Peer review

About this resource

Diversity and inclusivity in peer review. Podcast with Professor Andy Hor, Hong Kong University

A discussion with Charon Pierson, COPE Secretary and Andy Hor, Vice President of Research at Hong Kong University. An institutional perspective on training early career researchers within a culture of diversity and inclusivity.

 

Full page history

  • 11 October 2019

    Sticky at top of list

  • 20 September 2018

    First iteration of page.

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Case discussion: Editing peer review comments

Peer reviewers provide their own intellectual property to the important work of reporting research. Sometimes, though, their comments may not align with a journal’s style or requirements, or can stray into the realm of what some call “hostile reviews”. Also, sometimes reviewers miss the mark and either do not understand the paper or parts of it, or include content that is factually incorrect. What is an editor to do in their effort to balance the interests of the authors, reviewers, journals

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In the news: February Digest

Misconduct

Translation plagiarism is a type of disguised plagiarism which occurs when authorship credit is taken by someone who republishes the work of someone else, but in a different language. The difficulty of identifying this type of plagiarism is explored and the potential damage done by it, in the field of philosophy, examined.

https://doi.org/10.1111/theo.12188

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Peer Review Resources: Peer Review Week 2019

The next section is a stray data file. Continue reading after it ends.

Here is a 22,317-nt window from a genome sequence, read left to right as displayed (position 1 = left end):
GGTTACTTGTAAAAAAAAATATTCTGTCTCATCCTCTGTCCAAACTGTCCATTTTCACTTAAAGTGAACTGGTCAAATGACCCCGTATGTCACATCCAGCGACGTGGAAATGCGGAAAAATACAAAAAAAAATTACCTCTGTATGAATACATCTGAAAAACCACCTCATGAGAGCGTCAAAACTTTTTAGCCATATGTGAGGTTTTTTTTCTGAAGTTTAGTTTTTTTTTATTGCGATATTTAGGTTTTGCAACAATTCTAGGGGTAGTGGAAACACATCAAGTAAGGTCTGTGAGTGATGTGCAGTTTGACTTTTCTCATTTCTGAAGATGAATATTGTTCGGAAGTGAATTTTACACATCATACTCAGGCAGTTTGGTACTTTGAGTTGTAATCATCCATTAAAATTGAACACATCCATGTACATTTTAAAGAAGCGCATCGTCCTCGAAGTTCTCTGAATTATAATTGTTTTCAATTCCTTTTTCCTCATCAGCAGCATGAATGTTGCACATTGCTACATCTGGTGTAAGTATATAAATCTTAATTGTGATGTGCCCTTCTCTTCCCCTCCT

Peer Review Week 2019 is themed "Quality in Peer Review". Some of COPE's resources are directed towards peer reviewers with guidance on how to peer review. COPE also has guidance for editors on how to identify peer review manipulation.

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When the peer review process goes sideways

The peer review system is complex and the results influence advancement of knowledge, patient care, policies, careers, future funding decisions, and more.  The triad of individuals involved in this system, authors, editors and reviewers, all have important roles to play to make sure this system works.  Some of these roles correspond to functions that affect the timeliness of review decisions, submission of a meaningful review, and clear communication of expectations of all of the participants

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Guest article: Inclusion in Scholarly Practice

Guest article

Written by Karin Wulf, Omohundro Institute of Early American History & Culture and William & Mary

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